Police Supt. Garry F. McCarthy, left, with Constantine "Dean" Andrews in March 2012. | Rich Hein~Sun-Times file photo

Police Supt. Garry F. McCarthy, left, with Constantine "Dean" Andrews in March 2012. | Rich Hein~Sun-Times file photo

Editorial: Promotion a slap in the face of city

Published Oct. 7, 2015

When the good name of the Chicago Police Department is on the line, we have to wonder why he could not wait.

On Monday, coincidentally the same day a group of aldermen called for his firing, police Supt. Garry McCarthy promoted to a top job a veteran cop who is under investigation for his role in helping a former mayor’s nephew duck possible manslaughter charges.

McCarthy promoted Constantine G. “Dean” Andrews to chief of detectives even as City Hall Inspector General Joe Ferguson continues an investigation into whether Andrews should be disciplined.

In 2011, Andrews closed without charges a police re-investigation of the death of David Koschman, who had died seven years earlier after being punched on Division Street by Richard J. “R.J.” Vanecko, a nephew of then-Mayor Richard M. Daley. As part of that 2011 re-investigation, Andrews signed off on a report by two detectives that included what appears to be blatantly manufactured evidence that Vanecko acted in self-defense.

To promote Andrews at this juncture, without waiting for a final ruling on his degree of culpability in the biggest police scandal in recent Chicago history, is a slap in the face of all Chicagoans.

Andrews’ promotion calls into question whether City Hall and the police department have really come to grips with the fundamental lesson of the Koschman scandal — that nobody is above the law. Certainly no mayor’s nephew. But also no high-ranking cop.

Last year, Vanecko pleaded guilty to involuntary manslaughter and was sentenced to 60 days in jail.

At a Chicago City Council budget committee hearing Tuesday, aldermen took turns ripping McCarthy for failing to attend to their communities and — this might have annoyed them more — failing to return their phone calls. The impression left, fair or not, was of a superintendent who answers to one boss — Mayor Rahm Emanuel — and dismisses all lesser lights.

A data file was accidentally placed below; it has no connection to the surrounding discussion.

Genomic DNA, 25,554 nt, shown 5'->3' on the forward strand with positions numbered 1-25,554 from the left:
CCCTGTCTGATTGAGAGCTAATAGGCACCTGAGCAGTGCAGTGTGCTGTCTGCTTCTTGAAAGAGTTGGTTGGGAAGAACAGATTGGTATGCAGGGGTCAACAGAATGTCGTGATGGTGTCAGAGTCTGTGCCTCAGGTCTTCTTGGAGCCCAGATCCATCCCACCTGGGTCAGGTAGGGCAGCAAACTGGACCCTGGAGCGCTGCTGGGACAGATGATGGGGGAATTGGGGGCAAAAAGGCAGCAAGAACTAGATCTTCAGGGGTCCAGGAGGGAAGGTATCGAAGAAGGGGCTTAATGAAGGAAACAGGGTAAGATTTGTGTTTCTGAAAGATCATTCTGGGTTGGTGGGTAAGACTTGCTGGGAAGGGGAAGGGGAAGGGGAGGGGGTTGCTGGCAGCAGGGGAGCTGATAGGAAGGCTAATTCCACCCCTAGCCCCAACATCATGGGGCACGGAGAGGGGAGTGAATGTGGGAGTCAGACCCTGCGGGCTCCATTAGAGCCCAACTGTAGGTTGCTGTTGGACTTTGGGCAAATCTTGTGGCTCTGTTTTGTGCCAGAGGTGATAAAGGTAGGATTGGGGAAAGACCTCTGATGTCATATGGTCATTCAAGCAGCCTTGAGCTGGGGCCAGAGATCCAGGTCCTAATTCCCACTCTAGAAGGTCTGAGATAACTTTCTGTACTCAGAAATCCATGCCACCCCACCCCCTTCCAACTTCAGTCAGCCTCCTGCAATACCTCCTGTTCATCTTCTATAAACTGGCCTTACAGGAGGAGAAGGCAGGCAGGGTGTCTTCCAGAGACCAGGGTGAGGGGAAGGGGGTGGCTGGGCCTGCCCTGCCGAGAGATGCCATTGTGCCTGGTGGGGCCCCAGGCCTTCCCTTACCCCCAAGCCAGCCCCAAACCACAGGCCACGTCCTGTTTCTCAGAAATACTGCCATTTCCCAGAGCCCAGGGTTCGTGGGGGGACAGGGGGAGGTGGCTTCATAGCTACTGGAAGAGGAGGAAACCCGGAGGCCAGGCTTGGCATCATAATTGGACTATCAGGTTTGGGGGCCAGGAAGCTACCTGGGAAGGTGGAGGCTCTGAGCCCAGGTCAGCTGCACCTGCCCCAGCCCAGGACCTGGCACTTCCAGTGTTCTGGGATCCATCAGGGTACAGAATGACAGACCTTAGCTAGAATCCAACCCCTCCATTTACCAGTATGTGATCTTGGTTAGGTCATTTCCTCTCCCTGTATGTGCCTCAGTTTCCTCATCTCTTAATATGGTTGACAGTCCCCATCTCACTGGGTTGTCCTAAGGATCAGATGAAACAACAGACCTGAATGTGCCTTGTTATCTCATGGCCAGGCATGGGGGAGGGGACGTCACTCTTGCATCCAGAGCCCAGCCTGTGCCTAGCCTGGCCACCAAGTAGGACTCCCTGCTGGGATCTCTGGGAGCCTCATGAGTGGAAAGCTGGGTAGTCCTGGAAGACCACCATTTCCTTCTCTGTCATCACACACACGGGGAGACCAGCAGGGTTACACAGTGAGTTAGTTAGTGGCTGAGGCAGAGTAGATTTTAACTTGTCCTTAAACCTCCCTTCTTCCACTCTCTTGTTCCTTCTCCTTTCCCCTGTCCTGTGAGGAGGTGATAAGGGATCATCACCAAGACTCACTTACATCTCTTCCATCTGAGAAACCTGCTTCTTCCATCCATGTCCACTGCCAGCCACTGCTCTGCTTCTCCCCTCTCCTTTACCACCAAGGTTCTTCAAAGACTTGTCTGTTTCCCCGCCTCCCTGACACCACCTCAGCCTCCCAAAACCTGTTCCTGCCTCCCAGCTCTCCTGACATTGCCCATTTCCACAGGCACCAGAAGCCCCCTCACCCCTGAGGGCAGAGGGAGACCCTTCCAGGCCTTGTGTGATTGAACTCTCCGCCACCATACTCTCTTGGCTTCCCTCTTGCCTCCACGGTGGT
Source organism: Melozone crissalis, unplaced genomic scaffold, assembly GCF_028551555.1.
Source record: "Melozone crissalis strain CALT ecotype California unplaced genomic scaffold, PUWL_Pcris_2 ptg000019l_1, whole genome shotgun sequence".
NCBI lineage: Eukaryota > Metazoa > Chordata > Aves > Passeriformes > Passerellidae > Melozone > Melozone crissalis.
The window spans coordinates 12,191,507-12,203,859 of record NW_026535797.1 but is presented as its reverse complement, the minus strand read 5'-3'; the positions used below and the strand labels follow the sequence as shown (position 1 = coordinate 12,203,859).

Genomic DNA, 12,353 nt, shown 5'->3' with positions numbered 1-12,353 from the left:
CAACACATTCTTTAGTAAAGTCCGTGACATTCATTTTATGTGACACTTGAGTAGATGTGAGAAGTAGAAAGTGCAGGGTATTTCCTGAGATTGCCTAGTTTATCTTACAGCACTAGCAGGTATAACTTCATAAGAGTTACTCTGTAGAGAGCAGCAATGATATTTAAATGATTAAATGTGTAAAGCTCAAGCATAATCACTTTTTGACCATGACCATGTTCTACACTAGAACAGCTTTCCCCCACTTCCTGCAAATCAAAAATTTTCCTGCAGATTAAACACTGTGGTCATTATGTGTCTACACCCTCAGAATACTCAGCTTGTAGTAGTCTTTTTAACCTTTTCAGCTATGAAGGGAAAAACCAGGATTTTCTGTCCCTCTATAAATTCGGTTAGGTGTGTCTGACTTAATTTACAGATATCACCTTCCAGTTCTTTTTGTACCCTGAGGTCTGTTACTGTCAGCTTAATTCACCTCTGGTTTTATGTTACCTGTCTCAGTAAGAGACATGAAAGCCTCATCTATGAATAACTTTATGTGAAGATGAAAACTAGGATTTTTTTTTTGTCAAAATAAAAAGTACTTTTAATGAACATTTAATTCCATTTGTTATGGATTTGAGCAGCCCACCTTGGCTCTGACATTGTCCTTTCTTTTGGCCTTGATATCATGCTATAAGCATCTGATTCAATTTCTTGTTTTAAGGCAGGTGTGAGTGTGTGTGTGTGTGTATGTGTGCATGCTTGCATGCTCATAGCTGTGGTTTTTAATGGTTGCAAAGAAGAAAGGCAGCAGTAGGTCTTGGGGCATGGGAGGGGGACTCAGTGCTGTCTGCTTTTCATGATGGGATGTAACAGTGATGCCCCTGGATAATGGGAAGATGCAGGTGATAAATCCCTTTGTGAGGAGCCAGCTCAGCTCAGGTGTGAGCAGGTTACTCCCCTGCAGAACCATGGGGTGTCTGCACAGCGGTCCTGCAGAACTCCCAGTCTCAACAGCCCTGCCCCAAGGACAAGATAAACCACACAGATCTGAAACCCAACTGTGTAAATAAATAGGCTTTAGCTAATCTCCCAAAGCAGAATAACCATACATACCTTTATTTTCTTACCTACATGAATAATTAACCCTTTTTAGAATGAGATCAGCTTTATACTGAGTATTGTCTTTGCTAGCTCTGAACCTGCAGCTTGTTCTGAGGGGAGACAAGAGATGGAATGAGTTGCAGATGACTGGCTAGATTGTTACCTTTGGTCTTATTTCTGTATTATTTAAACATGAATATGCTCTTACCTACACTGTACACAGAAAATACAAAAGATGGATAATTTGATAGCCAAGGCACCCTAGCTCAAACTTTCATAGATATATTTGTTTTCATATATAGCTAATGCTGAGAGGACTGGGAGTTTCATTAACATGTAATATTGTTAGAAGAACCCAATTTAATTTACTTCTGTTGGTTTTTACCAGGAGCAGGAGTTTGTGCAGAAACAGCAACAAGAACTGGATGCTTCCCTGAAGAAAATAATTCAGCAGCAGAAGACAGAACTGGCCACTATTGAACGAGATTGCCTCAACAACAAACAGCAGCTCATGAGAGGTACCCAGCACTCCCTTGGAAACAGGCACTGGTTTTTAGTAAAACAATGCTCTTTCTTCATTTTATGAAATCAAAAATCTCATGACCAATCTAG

So it goes, too, with Andrews’ promotion. There is a tone-deaf quality to this move. One would think the head of a police force that’s been put through the wringer by the Koschman scandal — subjected to constant damning stories in the media and excoriated in a special prosecutor’s report  — would think twice.

Instead, McCarthy described Andrews as “among the most respected leaders at CPD.” His promotion, McCarthy said, will “ensure professionalism and accountability.”

Assuming, we dare say, no relatives of mayors are involved.

Andrews was deputy chief of detectives in 2011 when he signed off on the report that skewed the evidence in Vanecko’s favor in three ways:

• It inaccurately presented testimony from three witnesses in such a way as to support the view that Vanecko acted in self-defense.

• It failed to include a statement from one of those witnesses that flatly contradicted the claim of self-defense.

• And it included a statement, apparently plucked from thin air, that Koschman had yelled “F— you! I’ll kick your ass.”

More troubling for Andrews, according to special prosecutor Dan Webb, the detectives’ draft report on their 2011 Koschman investigation made no mention at all of self-defense. It was only after an exchange of emails among Andrews and other officials that the report was revised to conclude that Vanecko had acted in self-defense.

“Very nicely done,” Andrews wrote in an email.

Less than two years ago, McCarthy named Andrews the Area North deputy chief of patrol, a job reassignment we did not comment on at the time. We saw it as a lateral move rather than a promotion.

Inspector General Ferguson’s report is coming down the pike. If it recommends disciplinary action for McCarthy’s newly minted chief of detectives, what are the chances the superintendent will follow through?